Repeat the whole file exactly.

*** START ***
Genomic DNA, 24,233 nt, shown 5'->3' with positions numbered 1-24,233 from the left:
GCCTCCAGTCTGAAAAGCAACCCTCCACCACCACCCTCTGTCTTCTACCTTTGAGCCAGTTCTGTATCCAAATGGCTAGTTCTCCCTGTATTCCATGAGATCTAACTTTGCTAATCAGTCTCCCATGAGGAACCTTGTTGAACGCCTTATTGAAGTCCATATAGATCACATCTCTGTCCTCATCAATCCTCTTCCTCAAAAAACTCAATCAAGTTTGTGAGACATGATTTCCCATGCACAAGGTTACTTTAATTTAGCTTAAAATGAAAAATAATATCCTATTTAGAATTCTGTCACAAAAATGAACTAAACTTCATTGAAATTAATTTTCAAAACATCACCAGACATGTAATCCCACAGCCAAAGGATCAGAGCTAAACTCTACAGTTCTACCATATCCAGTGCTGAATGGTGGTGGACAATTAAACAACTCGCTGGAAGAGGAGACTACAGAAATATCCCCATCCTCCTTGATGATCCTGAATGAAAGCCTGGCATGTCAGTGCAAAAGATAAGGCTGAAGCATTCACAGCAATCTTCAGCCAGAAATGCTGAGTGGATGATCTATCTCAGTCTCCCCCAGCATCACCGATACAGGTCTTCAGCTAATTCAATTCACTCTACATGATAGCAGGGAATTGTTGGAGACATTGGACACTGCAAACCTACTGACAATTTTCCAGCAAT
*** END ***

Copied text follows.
Genomic DNA, 24,233 nt, shown 5'->3' with positions numbered 1-24,233 from the left:
GCCTCCAGTCTGAAAAGCAACCCTCCACCACCACCCTCTGTCTTCTACCTTTGAGCCAGTTCTGTATCCAAATGGCTAGTTCTCCCTGTATTCCATGAGATCTAACTTTGCTAATCAGTCTCCCATGAGGAACCTTGTTGAACGCCTTATTGAAGTCCATATAGATCACATCTCTGTCCTCATCAATCCTCTTCCTCAAAAAACTCAATCAAGTTTGTGAGACATGATTTCCCATGCACAAGGTTACTTTAATTTAGCTTAAAATGAAAAATAATATCCTATTTAGAATTCTGTCACAAAAATGAACTAAACTTCATTGAAATTAATTTTCAAAACATCACCAGACATGTAATCCCACAGCCAAAGGATCAGAGCTAAACTCTACAGTTCTACCATATCCAGTGCTGAATGGTGGTGGACAATTAAACAACTCGCTGGAAGAGGAGACTACAGAAATATCCCCATCCTCCTTGATGATCCTGAATGAAAGCCTGGCATGTCAGTGCAAAAGATAAGGCTGAAGCATTCACAGCAATCTTCAGCCAGAAATGCTGAGTGGATGATCTATCTCAGTCTCCCCCAGCATCACCGATACAGGTCTTCAGCTAATTCAATTCACTCTACATGATAGCAGGGAATTGTTGGAGACATTGGACACTGCAAACCTACTGACAATTTTCCAGCAAT